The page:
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Detection of Legionella pneumophila from Evaporative Coolers Air Conditioners in Khartoum State

Elsanousi R.M.A , Elsanousi S.M.
American Journal of Microbiological Research. 2017, 5(6), 138-141. DOI: 10.12691/ajmr-5-6-4
Published online: December 20, 2017

Abstract

This study was designed to detect the prevalence of Legionella pneumophila in evaporative coolers air conditioners in Khartoum State. A total of 525 water samples were collected from water reservoirs of air conditioning systems in the three main cities of Khartoum State (Khartoum, Omdurman and Khartoum North) in the period between March – October, 2012, 2013, 2014, 2015 and 2016. The premises from which the samples were collected were divided into five categories: universities, schools, hospitals, offices and houses (35 samples for each category in the three cities, with a total of 175 samples for each city). Legionella species were isolated from 222 (42.3%) out of the total samples taken from Khartoum State, which were divided as follows: 75 (33.8%) from Omdurman, 74 (33.3%) from Khartoum North and 73 (32.9%) from Khartoum. Regarding the premises categories, 58 (55.2%) were from hospitals, 52 (49.5%) from offices, 41 (39%) from schools, 38 (36.2%) from houses and 33 (31.4%) from universities were positive for Legionella spp. The highest prevalence rate of Legionella spp was found in hospitals (55.2%), followed by offices (49.5%), schools (39%), houses (36.2%) and universities (31.4%).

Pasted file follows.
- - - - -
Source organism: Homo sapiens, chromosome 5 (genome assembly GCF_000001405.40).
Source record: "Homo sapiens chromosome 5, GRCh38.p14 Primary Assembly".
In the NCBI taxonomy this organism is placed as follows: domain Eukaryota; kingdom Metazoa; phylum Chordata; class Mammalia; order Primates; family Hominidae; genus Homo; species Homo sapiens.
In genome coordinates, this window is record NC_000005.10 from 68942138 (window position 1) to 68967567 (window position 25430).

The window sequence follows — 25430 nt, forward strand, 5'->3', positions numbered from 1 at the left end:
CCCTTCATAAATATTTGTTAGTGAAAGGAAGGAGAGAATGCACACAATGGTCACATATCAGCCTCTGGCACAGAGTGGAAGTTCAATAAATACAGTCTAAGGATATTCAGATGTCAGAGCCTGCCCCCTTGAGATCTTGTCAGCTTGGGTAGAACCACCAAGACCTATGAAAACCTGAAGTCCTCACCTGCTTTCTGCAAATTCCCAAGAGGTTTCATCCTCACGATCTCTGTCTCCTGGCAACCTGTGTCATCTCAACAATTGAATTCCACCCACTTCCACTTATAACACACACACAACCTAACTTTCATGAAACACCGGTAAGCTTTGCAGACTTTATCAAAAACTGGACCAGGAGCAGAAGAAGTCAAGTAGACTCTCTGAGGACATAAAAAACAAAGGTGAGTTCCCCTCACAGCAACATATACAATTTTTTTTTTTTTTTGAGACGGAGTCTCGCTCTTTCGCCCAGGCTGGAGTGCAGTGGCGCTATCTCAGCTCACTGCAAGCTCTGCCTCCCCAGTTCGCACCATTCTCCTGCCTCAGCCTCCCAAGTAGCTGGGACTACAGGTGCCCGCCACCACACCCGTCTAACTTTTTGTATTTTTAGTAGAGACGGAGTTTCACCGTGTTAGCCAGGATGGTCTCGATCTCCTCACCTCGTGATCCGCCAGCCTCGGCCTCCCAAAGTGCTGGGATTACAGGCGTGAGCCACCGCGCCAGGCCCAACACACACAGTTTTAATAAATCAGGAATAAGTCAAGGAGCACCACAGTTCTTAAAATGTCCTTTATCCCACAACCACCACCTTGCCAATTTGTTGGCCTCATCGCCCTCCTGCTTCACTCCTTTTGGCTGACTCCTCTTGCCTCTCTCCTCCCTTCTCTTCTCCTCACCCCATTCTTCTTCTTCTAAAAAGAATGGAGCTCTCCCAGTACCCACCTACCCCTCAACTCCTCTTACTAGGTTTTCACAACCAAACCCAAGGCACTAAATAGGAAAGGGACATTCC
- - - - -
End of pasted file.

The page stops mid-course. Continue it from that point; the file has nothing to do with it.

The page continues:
1. Introduction

An evaporative cooler is a device that cools air through the evaporation of water. The temperature of dry air can be dropped significantly through the phase transition of liquid water to water vapor (evaporation) 16.

Legionnaires' disease acquired its name in July 1976 when an outbreak of pneumonia occurred among people attending a convention of the American Legion at the Bellevue – Stratford Hotel in Philadelphia. On January 1977 the causative agent was isolated from the cooling towers of the hotel's air conditioning system, identified and named Legionella 19.